Of the scores of good books published in the last year about American foreign policy, the young British scholar Anatol Lieven’s America Right or Wrong stands ahead and apart. An erudite analysis of the historical and cultural strands that have forged contemporary American nationalism, it is the antidote to a view now popular among Bush administration critics: there is little wrong with American foreign policy that reducing the influence of several dozen Beltway neoconservatives would not cure. While Lieven carries no water for the neocons, he will convince many readers that if William Kristol, Richard Perle, and company had not been around after 9/11 to push a unilateralist war plan, Americans would have somehow invented them. Lieven is one of the rare authors who can change minds on a subject where opinions are firmly entrenched.

He sets out to explain “why a country which after the terrorist attacks of September 11, 2001, had the chance to create a concert of all the world’s major states—including Muslim ones—against Islamist revolutionary terrorism chose instead to pursue policies which divided the West, further alienated the Muslim world and exposed America itself to greatly increased danger.” His answer is that the terror attacks roused from slumber a not-so-attractive American nationalism—a doctrine that incorporates in roughly equal measure both what is “best” in the American experience (respect for formal liberties and republican government) and what he most dislikes (religious, anti-elitist, racially tinged populism). The result is a kind of isolationist spirit with a global reach, which he likens at one point to a sort of national autism. Some will resist seeing their country through the eyes of a European intellectual, especially one not given to diplomatic euphemism. But they will miss something: the author knows the United States deeply, has lived here for a long time, and without question wishes us well. Yet this affection hardly mutes his criticism.

For example: “trailing one’s coat.” Lieven resurrects this 18th-century phrase for provoking a quarrel by dragging one’s coat along a crowd so that another man will step on it. As he puts it, “American imperialists trail America’s coat over the whole world and rely on America to react with ‘don’t tread on me’ nationalist fury when the coat is trodden on.” The analogy explains something of the seeming paradox that while most Americans aren’t much interested in foreign interventions in the abstract, they always rally when the fighting starts. Opposed in principle to an imperialist policy, they end up supporting one.

Lieven admires the formal elements of the American Creed as stated in the Constitution and Declaration, stressing individual rights and liberties. But even the positive has its drawbacks. When a nation’s self-definition is grounded in the idea of democracy, potential enemies spring up everywhere—any country that does not share the creed is a candidate. American leaders who have fully internalized the creed are prone to conclude that those who oppose the United States must do so because of opposition to democracy itself, not for more banal or concrete reasons of state. Thus, wide swatches of the American establishment quickly convinced themselves that al-Qaeda initiated war on the United States because it “hated freedom” rather than because of opposition to American presence and policies in the Mideast.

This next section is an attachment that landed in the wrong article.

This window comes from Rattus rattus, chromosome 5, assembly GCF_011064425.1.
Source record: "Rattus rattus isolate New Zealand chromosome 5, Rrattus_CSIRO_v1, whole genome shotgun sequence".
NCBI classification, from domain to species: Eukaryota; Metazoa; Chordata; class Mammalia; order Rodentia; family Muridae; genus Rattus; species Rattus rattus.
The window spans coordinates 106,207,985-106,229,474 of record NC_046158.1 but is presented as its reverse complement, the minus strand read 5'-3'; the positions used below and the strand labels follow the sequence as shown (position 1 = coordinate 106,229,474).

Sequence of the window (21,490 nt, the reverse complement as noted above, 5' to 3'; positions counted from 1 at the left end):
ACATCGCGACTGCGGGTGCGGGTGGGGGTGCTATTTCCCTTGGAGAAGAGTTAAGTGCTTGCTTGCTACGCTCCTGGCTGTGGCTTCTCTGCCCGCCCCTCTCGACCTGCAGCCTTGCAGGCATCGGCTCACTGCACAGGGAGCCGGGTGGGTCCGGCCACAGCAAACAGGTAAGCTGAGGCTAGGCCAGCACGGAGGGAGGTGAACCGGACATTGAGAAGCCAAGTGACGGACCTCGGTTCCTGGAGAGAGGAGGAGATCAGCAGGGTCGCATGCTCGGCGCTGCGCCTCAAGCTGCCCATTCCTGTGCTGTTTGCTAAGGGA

Lieven views American nationalism as drawing sustenance from a pool of reactionary racial and ethnic resentments, and here his critique is conventionally liberal (and somewhat overstated). But he has novel and challenging observations to make as well. One is a link between America’s foreign policy and the new reign of political correctness, most pronounced on matters pertaining to race. He admires America’s transformation from a slave-holding country waging an expansionist war against Indian tribes to a nation upholding equal rights for all. But there might be a cost to the new anti-racist consciousness. He suggests an analogy in the Claymore mine. Shrapnel and explosives are packed in, the rear and sides blocked, so the explosion hurls the shrapnel out in one direction. Since proponents of any sentiment deemed racist now face social censure and often loss of employment in the United States, the only permissible focus for group hostility is outward. As Lieven puts it, “the suppression of feelings at home may have only increased the force with which they are directed at foreigners, who remain a legitimate and publicly accepted target of hatred.”

Lieven closes with a long and tightly argued chapter on America and the Israel-Palestine conflict—that realm where the distance between American attitudes and those of the rest of the world is greatest and poses the most peril for the United States. What has occurred, Lieven argues, is a sort of fusion of Israeli and American nationalisms so that American and Israeli actions in the Middle East are largely perceived as one. To some degree, that foreign perception is correct: Israeli and American attitudes have actually fused.